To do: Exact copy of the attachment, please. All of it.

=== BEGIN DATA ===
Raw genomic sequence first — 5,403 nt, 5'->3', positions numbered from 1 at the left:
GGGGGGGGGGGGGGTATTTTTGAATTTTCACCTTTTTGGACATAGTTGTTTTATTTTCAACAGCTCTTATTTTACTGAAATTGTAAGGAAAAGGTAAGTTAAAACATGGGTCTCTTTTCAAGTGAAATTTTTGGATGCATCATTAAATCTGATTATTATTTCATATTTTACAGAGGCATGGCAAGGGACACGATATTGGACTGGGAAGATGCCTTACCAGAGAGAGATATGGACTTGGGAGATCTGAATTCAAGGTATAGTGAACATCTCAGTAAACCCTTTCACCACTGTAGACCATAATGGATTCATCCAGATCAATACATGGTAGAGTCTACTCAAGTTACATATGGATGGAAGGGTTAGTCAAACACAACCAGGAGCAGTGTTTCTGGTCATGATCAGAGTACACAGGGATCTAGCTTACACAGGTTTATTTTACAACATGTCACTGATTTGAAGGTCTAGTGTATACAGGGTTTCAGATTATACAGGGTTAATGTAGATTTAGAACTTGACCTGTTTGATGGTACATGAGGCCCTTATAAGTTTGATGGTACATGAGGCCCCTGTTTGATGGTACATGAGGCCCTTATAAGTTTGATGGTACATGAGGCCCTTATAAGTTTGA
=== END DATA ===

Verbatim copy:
Raw genomic sequence first — 5,403 nt, 5'->3', positions numbered from 1 at the left:
GGGGGGGGGGGGGGTATTTTTGAATTTTCACCTTTTTGGACATAGTTGTTTTATTTTCAACAGCTCTTATTTTACTGAAATTGTAAGGAAAAGGTAAGTTAAAACATGGGTCTCTTTTCAAGTGAAATTTTTGGATGCATCATTAAATCTGATTATTATTTCATATTTTACAGAGGCATGGCAAGGGACACGATATTGGACTGGGAAGATGCCTTACCAGAGAGAGATATGGACTTGGGAGATCTGAATTCAAGGTATAGTGAACATCTCAGTAAACCCTTTCACCACTGTAGACCATAATGGATTCATCCAGATCAATACATGGTAGAGTCTACTCAAGTTACATATGGATGGAAGGGTTAGTCAAACACAACCAGGAGCAGTGTTTCTGGTCATGATCAGAGTACACAGGGATCTAGCTTACACAGGTTTATTTTACAACATGTCACTGATTTGAAGGTCTAGTGTATACAGGGTTTCAGATTATACAGGGTTAATGTAGATTTAGAACTTGACCTGTTTGATGGTACATGAGGCCCTTATAAGTTTGATGGTACATGAGGCCCCTGTTTGATGGTACATGAGGCCCTTATAAGTTTGATGGTACATGAGGCCCTTATAAGTTTGA